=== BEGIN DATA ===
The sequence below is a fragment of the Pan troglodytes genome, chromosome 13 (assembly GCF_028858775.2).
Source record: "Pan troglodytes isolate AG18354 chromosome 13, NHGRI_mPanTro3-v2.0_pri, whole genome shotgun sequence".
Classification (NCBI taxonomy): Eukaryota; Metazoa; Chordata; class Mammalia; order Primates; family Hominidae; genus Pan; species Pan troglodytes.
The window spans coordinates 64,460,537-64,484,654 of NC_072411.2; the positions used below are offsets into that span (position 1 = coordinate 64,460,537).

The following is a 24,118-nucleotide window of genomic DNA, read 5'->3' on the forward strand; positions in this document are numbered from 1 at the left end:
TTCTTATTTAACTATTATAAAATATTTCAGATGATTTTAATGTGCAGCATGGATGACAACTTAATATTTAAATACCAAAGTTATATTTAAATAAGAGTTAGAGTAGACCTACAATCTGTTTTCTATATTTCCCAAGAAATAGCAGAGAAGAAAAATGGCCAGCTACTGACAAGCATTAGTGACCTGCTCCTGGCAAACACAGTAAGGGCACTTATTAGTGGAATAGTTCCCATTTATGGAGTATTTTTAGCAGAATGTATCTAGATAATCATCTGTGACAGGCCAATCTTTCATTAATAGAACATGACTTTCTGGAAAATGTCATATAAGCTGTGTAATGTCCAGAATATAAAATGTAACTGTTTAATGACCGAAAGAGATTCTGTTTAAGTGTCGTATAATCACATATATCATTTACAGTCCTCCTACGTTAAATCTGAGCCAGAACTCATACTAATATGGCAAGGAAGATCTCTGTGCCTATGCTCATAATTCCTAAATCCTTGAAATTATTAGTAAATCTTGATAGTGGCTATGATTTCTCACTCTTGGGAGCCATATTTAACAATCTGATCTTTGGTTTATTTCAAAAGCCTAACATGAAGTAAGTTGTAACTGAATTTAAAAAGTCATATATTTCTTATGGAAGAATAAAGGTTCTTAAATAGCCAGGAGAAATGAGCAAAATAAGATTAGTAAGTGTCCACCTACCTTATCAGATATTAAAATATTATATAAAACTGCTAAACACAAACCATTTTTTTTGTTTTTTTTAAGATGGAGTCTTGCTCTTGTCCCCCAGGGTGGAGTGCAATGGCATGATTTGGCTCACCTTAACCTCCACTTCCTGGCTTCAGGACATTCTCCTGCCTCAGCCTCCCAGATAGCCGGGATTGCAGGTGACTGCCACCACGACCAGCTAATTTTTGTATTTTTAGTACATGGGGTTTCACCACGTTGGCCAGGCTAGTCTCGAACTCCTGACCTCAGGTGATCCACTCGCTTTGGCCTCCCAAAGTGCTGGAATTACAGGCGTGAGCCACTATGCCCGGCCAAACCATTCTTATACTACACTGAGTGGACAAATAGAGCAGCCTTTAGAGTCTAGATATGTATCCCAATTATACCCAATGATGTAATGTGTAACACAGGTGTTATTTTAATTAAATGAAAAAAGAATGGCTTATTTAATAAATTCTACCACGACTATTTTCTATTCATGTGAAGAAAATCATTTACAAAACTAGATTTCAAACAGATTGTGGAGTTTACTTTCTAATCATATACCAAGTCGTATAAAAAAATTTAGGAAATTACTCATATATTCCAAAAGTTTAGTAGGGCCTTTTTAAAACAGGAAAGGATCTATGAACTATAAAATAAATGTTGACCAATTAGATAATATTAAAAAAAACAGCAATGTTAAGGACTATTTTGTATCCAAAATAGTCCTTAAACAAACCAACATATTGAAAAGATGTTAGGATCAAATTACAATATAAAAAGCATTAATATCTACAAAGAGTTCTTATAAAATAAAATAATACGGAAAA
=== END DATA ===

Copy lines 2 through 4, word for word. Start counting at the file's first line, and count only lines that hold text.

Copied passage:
Source record: "Pan troglodytes isolate AG18354 chromosome 13, NHGRI_mPanTro3-v2.0_pri, whole genome shotgun sequence".
Classification (NCBI taxonomy): Eukaryota; Metazoa; Chordata; class Mammalia; order Primates; family Hominidae; genus Pan; species Pan troglodytes.
The window spans coordinates 64,460,537-64,484,654 of NC_072411.2; the positions used below are offsets into that span (position 1 = coordinate 64,460,537).